Facebook reveals e-commerce play

Sarah Homewood
By Sarah Homewood | 17 July 2015

Facebook has finally revealed its e-commerce play, with the social giant currently testing 'shops' for certain brands within its ecosystem.

BuzzFeed revealed the move, with Facebook's product marketing manager Emma Rodgers telling BuzzFeed News: “With the shop section on the page, we’re now providing businesses with the ability to showcase their products directly on the page.”

The move will allow businesses to now close the loop between promoting products and services on the social network to being able to sell directly to customers in the Facebook ecosystem.

It is not yet clear how the profits will be split between the sellers and Facebook, with Buzzfeed reporting that Facebook currently doesn't take a cut of sales made on the network.

George Pappas, campaign director for G Squared, told AdNews that the move seems to follow Facebook’s general principle of keeping users within their framework.

“Just like consuming content through its recently announced publishers portal, users will soon be transacting money and buying products through Facebook,” he said.

Pappas explained that Facebook entering the space is a play to take on one of its main competitors Google, which has also has started testing it own buy feature.

He also added that when it launches in Australia, it's definitely worth a try. “I feel it’ll end up complementing branded and existing e-commerce channels rather than becoming core or exclusive shopfronts for brands.”

Google has also in the last 24 hours unveiled its e-commerce offering, with the search giant announcing its Purchases on Google feature, which will make it possible for consumers to buy the products that they see in mobile search ads.

Google announced the move at a media event where it said that it is currently testing the service with a dozen retailers with plans to then make the service more widely available in early 2016.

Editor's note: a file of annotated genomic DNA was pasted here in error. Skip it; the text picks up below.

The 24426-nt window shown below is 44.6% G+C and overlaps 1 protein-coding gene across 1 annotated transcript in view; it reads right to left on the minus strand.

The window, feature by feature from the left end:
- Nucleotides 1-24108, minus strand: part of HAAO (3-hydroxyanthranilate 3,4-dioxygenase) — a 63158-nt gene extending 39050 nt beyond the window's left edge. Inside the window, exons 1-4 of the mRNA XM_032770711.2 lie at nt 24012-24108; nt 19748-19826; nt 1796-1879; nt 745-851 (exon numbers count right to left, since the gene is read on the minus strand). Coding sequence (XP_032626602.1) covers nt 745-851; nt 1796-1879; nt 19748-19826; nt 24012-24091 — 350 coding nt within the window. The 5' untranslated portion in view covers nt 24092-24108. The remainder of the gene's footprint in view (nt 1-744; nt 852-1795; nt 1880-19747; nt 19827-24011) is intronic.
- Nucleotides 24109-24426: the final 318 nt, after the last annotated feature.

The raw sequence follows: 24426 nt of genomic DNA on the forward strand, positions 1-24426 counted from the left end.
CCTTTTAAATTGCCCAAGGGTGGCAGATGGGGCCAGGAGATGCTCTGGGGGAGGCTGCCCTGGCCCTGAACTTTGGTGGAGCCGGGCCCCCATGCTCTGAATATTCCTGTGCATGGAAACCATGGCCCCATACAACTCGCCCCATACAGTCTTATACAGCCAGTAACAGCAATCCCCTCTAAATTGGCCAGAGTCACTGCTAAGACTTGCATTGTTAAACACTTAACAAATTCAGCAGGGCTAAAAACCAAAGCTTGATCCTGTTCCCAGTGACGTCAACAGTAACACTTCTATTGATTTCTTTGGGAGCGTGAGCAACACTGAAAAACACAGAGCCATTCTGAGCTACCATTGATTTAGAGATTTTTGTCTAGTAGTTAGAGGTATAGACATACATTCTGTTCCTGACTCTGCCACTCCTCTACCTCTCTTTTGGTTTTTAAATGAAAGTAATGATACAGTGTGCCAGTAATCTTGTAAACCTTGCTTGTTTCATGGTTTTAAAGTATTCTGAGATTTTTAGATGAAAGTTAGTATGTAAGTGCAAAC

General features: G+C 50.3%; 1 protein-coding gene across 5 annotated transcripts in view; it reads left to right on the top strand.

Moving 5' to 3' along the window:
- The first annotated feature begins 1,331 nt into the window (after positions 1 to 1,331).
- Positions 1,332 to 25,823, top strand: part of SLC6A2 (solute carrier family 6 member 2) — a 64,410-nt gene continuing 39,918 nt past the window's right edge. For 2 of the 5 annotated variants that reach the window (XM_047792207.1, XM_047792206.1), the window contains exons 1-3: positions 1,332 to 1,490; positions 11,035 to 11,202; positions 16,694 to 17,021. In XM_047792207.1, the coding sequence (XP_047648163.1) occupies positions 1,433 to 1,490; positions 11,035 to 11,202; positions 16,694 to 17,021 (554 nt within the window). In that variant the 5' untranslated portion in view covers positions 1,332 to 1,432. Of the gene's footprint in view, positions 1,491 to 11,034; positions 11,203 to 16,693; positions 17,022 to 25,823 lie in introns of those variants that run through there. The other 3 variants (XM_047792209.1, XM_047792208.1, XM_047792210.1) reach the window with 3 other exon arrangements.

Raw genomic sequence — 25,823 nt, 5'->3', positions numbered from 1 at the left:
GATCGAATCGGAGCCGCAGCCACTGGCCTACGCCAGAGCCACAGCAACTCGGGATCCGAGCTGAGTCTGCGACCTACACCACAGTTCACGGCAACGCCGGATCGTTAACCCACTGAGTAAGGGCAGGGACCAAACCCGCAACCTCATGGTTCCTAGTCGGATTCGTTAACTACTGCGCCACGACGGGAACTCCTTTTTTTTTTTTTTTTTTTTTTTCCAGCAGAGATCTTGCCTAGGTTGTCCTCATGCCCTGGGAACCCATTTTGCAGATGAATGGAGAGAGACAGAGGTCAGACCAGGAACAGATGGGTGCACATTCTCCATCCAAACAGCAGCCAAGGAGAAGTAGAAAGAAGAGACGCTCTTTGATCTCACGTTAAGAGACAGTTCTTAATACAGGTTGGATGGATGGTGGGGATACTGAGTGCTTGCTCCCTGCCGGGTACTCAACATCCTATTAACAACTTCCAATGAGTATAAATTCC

Both players have been eyeing off the space for a while, with VP of product management for mobile ads at Google, Jonathan Alferness, telling AdNews in May: “I don't think we have any further comments to make about the buy button just yet, unfortunately I can't give you to much more at this moment, stay tuned.”

Thomas Delafosse, digital solutions director for Reprise told AdNews that Google’s strategy for advertisers has been very clear for the past few years.

“Make it easier for brands to connect with their audience,” he said. “Several updates have already been launched in selected markets, enabling users to book hotel rooms or compare financial services straight from the search engine result page."

Delafosse added that Purchases on Google has the potential to make Google not only the website users go to look for items, but also the retailer they buy their products from.

“Google understands each user like no other company does, through the data it collects through its broad offering search, Android, wearables, Gmail, Youtube. With this new update, Google could quickly also become the one-stop shop for consumers worldwide and maximise the monetisation of its audience. It would also reinforce its dominant market position in online advertising.”

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